HUMS 075, Mastering the Art of Watercolor
An introductory course on the art of watercolor as a humanistic discipline within the liberal arts tradition. Readings, discussions, and studio work emphasize critical, creative thinking through a tactile, “learning by doing” study of the watercolor medium. Students analyze and imitate the classic techniques of J. M.W. Turner, John Singer Sargent, Georgia O’Keeffe, and Edward Hopper, among others. Studio components include painting en plein air to understand color, form, perspective, composition, and shade and shadow. Basic drawing skills recommended.
Enrollment limited to first-year students. Preregistration required; see under First-Year Seminar Program: https://registrar.yale.edu/students/preference-selection-and-preregistration-applications
Fulfills HU distribution requirement.
Adam Van Doren is the artist and author of The Stones of Yale (Godine), which includes a foreword by Robert A. M. Stern and a preface by Henry Chauncey, Jr.
Van Doren’s artwork is included in the collections of the Art Institute of Chicago; The Wadsworth Atheneum; The Museum of Fine Arts, Boston; The Yale University Art Gallery, The Beinecke Rare Book and Manuscript Library, The New Britain Museum of American Art, The Addison Gallery, The Princeton University Art Museum; and The Museum of Fine Arts, Houston. His work has been exhibited at the National Portrait Gallery in Washington D.C., among other institutions, and Van Doren teaches at Yale University, where he is also an Associate Fellow.
Van Doren is a graduate of Columbia University. He is the subject of a monograph (Hudson Hills Press, 2007) that features his watercolors of Paris, Venice, Rome, and New York, and which includes essays by Avis Berman, Samuel G. White and Richard Boyle. In 2009, the book An Artist in Rome was published (Kelly-Winterton Press) in collaboration with the noted poet John Tagliabue, and features Van Doren’s paintings from when Van Doren was a Visiting Artist at the American Academy in Rome. Additional books by Van Doren have been published since then: An Artist in Venice (2013, Godine), and The House Tells the Story: Homes of the American Presidents (2015, Godine). Two catalogs have been published (The Renaissance Studios, New York) of Van Doren’s paintings with essays by Mark D. Mitchell, Holcolmb Green Curator of American Art at Yale University; and Patricia Hickson, Emily Hall Tremaine Curator of Contemporary Art, The Wadsworth Atheneum Museum of Art. A recent publication, A Yale Sketchbook (Yale University, Lustman Fellowship Fund), includes Van Doren’s paintings of the architecture of the campus and contains essays by Pulitzer Prize winning critic Paul Goldberger and former New York magazine critic Carter Wiseman.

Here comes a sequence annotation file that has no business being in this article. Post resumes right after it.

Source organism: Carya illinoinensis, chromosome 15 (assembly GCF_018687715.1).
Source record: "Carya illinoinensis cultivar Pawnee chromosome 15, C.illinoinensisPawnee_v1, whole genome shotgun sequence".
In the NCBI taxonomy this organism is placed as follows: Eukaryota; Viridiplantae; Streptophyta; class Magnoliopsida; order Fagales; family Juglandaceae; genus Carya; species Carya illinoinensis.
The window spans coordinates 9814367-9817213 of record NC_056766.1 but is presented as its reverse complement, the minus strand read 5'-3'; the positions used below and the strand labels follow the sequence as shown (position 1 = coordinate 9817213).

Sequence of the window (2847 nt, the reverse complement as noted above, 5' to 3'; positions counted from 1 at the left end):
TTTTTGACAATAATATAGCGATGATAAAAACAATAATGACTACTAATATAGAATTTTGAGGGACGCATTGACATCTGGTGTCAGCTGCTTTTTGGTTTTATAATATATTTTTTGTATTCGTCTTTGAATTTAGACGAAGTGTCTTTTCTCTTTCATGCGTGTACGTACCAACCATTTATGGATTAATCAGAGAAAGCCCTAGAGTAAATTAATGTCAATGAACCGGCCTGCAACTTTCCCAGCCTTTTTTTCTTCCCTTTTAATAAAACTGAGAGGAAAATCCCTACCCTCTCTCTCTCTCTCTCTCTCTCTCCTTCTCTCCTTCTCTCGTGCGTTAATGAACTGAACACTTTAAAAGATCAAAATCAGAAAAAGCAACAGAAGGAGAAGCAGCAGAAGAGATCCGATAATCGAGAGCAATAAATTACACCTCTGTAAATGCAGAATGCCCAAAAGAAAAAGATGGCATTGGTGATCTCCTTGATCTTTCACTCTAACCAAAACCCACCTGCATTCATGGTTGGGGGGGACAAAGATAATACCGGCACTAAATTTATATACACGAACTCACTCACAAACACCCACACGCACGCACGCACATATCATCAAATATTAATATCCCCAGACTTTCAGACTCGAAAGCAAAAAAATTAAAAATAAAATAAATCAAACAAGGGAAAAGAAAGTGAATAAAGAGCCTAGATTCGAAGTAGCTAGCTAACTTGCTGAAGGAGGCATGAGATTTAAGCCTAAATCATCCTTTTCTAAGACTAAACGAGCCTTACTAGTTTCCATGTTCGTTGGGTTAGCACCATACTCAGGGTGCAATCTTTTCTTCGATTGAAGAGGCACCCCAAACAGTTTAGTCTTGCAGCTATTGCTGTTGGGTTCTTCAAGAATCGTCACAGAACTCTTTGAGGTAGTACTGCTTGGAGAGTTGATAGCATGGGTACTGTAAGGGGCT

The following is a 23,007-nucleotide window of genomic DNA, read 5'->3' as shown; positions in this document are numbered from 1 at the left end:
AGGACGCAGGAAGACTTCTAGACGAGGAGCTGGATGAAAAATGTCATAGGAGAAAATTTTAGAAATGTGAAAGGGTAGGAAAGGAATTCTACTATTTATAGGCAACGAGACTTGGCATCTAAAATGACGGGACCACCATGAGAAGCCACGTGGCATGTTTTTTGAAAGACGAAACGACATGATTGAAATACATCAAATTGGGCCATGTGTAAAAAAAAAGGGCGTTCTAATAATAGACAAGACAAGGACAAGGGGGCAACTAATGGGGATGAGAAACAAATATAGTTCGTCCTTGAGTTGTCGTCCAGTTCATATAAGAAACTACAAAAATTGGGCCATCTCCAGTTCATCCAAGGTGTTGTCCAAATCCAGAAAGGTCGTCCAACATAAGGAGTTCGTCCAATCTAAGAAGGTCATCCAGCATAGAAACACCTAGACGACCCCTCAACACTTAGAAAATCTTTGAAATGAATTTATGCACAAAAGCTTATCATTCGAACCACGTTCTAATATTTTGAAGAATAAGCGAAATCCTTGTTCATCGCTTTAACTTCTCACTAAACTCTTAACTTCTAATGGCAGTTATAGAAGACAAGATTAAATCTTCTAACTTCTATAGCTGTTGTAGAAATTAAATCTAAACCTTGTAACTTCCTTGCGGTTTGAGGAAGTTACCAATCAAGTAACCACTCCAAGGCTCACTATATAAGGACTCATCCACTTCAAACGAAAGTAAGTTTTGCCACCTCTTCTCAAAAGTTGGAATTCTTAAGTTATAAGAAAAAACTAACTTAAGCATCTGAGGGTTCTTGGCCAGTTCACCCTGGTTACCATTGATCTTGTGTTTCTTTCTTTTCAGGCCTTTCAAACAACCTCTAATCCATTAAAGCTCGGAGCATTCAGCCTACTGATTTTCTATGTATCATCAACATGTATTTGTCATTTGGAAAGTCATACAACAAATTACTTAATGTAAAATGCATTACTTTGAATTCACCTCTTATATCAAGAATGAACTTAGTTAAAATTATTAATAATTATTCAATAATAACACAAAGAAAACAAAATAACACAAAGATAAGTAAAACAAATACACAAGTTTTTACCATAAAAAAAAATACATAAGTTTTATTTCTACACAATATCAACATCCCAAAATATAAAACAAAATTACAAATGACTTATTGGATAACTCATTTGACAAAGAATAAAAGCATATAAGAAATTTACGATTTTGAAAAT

Van Doren has also written and directed two documentaries about the arts which were broadcast on PBS and cable television: James Thurber: The Life and Hard Times, narrated by George Plimpton, which was awarded a major grant from the National Endowment for the Humanities; and Top Hat and Tales: Harold Ross and the Making of The New Yorker, narrated by Stanley Tucci.
Van Doren is a member of the Authors Guild.
This course was previously offered in the Fall of 2018. Testimonials come from student course evaluations:
- “It’s a good course to get away from a STEM-heavy semester and it gives you an opportunity to relax and watercolor while still learning useful life skills.”
- “I would definitely recommend this class because it was great fun and a lot. Watercolor is a medium that you can make as simple or challenging as you would like to. This course is also a great excuse to be creative as take a break from problem sets because the homework every week is literally to paint and create something.”
- “Getting to visit the YUAG and Center for British Art and actually see watercolors that we talked about in class was very rewarding. Also, the experience of actually doing watercolors and having them critiqued and evaluated in front of you was a good learning opportunity. I feel like sometimes students can get behind on their work just due to a lack of personal timeliness but Professor Van Doren could help by checking in and making sure everyone is caught up.”